In the first Julio César Chávez vs. Meldrick Taylor fight, Taylor was winning pretty conclusively. Then, with 17 seconds left in the fight, he was knocked down (video). He got up in time, but with 3 seconds left in the fight, the ref signaled that Taylor was unable to continue, and Chávez was declared the winner by TKO.

This shocked me, because common sense dictates that if the ref hadn't stopped the fight, it would have ended before anything else could happen: By the time that the fighters returned to the middle of the ring and the ref said "fight", the bell would have rung. Thus, Taylor was deemed "unable to defend himself" when there was no need for him to defend himself, because Chávez didn't have time to throw another punch.

On the other hand, we have the Lucian Bute vs. Librado Andrade fight. Notwithstanding the fact that Bute was in terrible shape by the time the fight ended, and the fight really should have been stopped before then (he was literally falling from one side of the ring to the other), the fight ended in an exactly opposite manner from the Taylor - Chávez bout. Bute was knocked down with seconds left in the fight, and although the count was obscenely long (about 20 seconds long), and although the fight ended before he got up, he was up within about 9 seconds of the knockdown (video).

In this case, Bute won the fight.

So we have two very different outcomes - both of which were highly controversial - from similar circumstances.

What is supposed to happen in cases like this? One fighter is in very bad shape, and if it happened in the middle of a round, the ref would have to stop the fight to keep him from taking more damage. However, the fight is basically over, and there is no chance that he will actually take any more damage. What is the ref supposed to do? Ignore the fact that the fight is basically over, and base his decision solely on the fighter's condition? Or ignore the boxer's condition, because the fight is basically over?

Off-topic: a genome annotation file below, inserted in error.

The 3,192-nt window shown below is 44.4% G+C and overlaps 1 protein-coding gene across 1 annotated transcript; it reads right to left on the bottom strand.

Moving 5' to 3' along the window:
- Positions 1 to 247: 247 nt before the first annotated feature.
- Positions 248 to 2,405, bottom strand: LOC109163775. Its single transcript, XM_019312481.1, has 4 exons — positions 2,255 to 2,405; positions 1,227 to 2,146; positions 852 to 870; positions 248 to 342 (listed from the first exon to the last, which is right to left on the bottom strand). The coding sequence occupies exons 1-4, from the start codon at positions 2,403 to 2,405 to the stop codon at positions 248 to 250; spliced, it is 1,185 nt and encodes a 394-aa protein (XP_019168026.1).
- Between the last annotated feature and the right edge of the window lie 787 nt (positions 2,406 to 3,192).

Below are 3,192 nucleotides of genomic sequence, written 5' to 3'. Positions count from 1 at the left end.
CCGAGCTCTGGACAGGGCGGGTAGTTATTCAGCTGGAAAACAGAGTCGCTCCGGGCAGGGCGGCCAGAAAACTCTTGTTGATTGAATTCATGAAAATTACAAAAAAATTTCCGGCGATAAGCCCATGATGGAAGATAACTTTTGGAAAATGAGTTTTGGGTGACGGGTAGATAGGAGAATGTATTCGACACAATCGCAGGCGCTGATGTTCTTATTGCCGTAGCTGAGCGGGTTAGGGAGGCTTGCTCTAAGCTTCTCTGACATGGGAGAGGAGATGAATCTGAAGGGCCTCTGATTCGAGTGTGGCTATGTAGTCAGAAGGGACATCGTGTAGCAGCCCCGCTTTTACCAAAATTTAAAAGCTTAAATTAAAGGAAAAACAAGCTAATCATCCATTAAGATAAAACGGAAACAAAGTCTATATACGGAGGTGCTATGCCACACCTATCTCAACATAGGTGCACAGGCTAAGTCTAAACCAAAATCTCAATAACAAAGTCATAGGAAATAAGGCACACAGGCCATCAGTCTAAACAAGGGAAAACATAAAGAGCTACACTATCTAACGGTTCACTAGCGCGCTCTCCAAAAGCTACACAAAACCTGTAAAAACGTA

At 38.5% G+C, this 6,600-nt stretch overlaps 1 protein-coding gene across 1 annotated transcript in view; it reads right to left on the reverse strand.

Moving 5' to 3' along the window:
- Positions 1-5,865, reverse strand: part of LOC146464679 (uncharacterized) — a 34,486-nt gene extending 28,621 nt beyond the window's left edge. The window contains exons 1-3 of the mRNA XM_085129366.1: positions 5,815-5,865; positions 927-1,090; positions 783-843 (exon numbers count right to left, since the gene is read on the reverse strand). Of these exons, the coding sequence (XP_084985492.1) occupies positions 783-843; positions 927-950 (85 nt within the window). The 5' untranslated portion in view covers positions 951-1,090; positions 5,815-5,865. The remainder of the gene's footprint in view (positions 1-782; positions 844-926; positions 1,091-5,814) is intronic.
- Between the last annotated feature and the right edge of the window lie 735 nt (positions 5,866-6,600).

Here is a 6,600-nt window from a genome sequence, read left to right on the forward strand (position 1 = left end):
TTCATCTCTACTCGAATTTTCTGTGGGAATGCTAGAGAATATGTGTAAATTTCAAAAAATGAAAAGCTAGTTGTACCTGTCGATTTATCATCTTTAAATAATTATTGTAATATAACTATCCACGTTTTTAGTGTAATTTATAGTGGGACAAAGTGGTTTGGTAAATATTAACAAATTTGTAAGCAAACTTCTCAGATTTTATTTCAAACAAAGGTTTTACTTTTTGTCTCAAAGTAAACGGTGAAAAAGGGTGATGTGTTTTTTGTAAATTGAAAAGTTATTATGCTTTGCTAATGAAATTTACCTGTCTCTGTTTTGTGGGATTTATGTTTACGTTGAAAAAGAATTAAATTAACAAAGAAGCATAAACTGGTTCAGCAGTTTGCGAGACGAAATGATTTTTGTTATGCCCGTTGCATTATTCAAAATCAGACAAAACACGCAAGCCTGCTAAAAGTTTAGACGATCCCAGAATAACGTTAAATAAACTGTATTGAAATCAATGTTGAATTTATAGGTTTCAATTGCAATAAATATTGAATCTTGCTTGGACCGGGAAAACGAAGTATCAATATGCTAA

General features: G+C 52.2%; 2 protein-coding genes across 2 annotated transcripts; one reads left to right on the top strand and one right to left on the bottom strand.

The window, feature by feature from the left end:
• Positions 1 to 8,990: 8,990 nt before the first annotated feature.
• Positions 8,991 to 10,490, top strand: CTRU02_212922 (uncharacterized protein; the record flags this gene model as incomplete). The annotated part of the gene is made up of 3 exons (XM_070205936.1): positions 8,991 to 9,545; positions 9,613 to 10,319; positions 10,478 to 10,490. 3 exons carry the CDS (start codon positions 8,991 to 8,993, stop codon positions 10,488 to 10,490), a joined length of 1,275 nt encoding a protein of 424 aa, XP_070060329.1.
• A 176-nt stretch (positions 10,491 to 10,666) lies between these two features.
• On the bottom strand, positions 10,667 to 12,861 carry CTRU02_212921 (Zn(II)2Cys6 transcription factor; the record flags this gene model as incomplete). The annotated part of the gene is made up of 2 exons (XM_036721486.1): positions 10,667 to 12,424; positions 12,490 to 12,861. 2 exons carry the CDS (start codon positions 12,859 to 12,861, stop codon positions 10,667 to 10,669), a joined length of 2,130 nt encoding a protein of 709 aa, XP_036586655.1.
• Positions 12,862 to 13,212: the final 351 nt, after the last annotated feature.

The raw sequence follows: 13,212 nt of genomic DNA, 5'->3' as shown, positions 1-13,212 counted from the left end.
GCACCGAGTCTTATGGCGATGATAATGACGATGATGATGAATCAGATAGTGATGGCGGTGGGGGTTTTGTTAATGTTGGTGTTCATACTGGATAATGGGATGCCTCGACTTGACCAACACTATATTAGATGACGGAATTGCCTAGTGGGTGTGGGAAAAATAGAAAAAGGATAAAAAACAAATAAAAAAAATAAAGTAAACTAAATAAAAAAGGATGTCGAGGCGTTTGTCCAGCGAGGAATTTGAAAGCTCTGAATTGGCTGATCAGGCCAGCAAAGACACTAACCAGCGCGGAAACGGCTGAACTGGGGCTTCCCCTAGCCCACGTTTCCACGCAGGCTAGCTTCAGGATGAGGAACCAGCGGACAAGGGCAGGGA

• This would appear to be primarily about sporting judgements rather than martial arts. Very similar questions can be asked about the judgement of referees with respect to soccer and rugby matches. May 9, 2016 at 10:08

2 Answers 2


Being unable to defend oneself at any time until the final bell has rung and the fight is over ends the fight. The fact that a fighter could conceivably not take another punch, or probably not take another punch, despite their being time on the clock, is immaterial. Your shock confuses me, since the rule is straightforward: if the fight is on, you have to be able to defend yourself, otherwise the fight is stopped and you lose. This is necessary for fighter safety and consistency.

  • The rule is straightforward, but Bute won and Taylor lost. And although refs stop fights for safety concerns, the ref can't improve saftey after the last punch is thrown.
    – Wad Cheber
    May 7, 2016 at 20:01

The outcome is at the discretion of the referee. Referee's are human & have to make calls based on pressure of doing what is right for the fighter (a living human being), by the promoter (who pays the ref) & by the crowd (who pay the promoter). Sometimes they have to consider organized crime.

In the end whatever the call the referee may be called up to justify it. In the case of the two matches a simple queue is gloves at ready. In the first fight he kept on holding the ropes. In the second he was at ready. There are other considerations for tell signs but they seem like an obvious place to start.

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